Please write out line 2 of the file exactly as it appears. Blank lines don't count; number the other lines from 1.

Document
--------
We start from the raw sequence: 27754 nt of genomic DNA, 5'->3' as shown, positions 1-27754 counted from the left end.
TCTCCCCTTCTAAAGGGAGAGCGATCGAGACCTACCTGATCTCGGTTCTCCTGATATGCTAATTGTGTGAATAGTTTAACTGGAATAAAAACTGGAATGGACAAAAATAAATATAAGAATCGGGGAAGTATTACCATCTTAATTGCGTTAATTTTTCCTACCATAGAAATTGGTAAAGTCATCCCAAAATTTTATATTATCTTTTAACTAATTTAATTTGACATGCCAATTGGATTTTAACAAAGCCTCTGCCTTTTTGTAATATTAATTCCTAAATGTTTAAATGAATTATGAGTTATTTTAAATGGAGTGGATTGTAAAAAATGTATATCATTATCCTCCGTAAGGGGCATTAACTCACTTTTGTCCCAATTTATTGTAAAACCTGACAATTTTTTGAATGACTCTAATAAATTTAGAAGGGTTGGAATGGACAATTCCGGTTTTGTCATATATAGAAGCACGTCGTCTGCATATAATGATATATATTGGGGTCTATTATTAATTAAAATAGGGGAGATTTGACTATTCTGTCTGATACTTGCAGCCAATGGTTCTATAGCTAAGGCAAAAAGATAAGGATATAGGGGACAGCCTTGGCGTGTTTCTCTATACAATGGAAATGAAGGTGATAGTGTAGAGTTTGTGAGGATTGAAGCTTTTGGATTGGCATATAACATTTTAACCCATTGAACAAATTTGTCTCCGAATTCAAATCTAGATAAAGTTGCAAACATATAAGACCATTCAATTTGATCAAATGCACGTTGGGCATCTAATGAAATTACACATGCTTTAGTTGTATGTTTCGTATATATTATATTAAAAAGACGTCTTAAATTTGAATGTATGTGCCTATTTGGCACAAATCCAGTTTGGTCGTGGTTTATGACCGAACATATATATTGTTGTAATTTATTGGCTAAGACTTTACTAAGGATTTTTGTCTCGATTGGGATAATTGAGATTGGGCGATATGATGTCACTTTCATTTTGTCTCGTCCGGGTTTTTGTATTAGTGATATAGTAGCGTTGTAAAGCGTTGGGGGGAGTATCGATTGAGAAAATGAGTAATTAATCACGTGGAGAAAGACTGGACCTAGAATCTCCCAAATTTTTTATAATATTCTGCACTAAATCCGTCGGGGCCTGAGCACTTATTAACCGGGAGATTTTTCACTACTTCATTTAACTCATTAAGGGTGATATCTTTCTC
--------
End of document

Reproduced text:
TCTCCCCTTCTAAAGGGAGAGCGATCGAGACCTACCTGATCTCGGTTCTCCTGATATGCTAATTGTGTGAATAGTTTAACTGGAATAAAAACTGGAATGGACAAAAATAAATATAAGAATCGGGGAAGTATTACCATCTTAATTGCGTTAATTTTTCCTACCATAGAAATTGGTAAAGTCATCCCAAAATTTTATATTATCTTTTAACTAATTTAATTTGACATGCCAATTGGATTTTAACAAAGCCTCTGCCTTTTTGTAATATTAATTCCTAAATGTTTAAATGAATTATGAGTTATTTTAAATGGAGTGGATTGTAAAAAATGTATATCATTATCCTCCGTAAGGGGCATTAACTCACTTTTGTCCCAATTTATTGTAAAACCTGACAATTTTTTGAATGACTCTAATAAATTTAGAAGGGTTGGAATGGACAATTCCGGTTTTGTCATATATAGAAGCACGTCGTCTGCATATAATGATATATATTGGGGTCTATTATTAATTAAAATAGGGGAGATTTGACTATTCTGTCTGATACTTGCAGCCAATGGTTCTATAGCTAAGGCAAAAAGATAAGGATATAGGGGACAGCCTTGGCGTGTTTCTCTATACAATGGAAATGAAGGTGATAGTGTAGAGTTTGTGAGGATTGAAGCTTTTGGATTGGCATATAACATTTTAACCCATTGAACAAATTTGTCTCCGAATTCAAATCTAGATAAAGTTGCAAACATATAAGACCATTCAATTTGATCAAATGCACGTTGGGCATCTAATGAAATTACACATGCTTTAGTTGTATGTTTCGTATATATTATATTAAAAAGACGTCTTAAATTTGAATGTATGTGCCTATTTGGCACAAATCCAGTTTGGTCGTGGTTTATGACCGAACATATATATTGTTGTAATTTATTGGCTAAGACTTTACTAAGGATTTTTGTCTCGATTGGGATAATTGAGATTGGGCGATATGATGTCACTTTCATTTTGTCTCGTCCGGGTTTTTGTATTAGTGATATAGTAGCGTTGTAAAGCGTTGGGGGGAGTATCGATTGAGAAAATGAGTAATTAATCACGTGGAGAAAGACTGGACCTAGAATCTCCCAAATTTTTTATAATATTCTGCACTAAATCCGTCGGGGCCTGAGCACTTATTAACCGGGAGATTTTTCACTACTTCATTTAACTCATTAAGGGTGATATCTTTCTC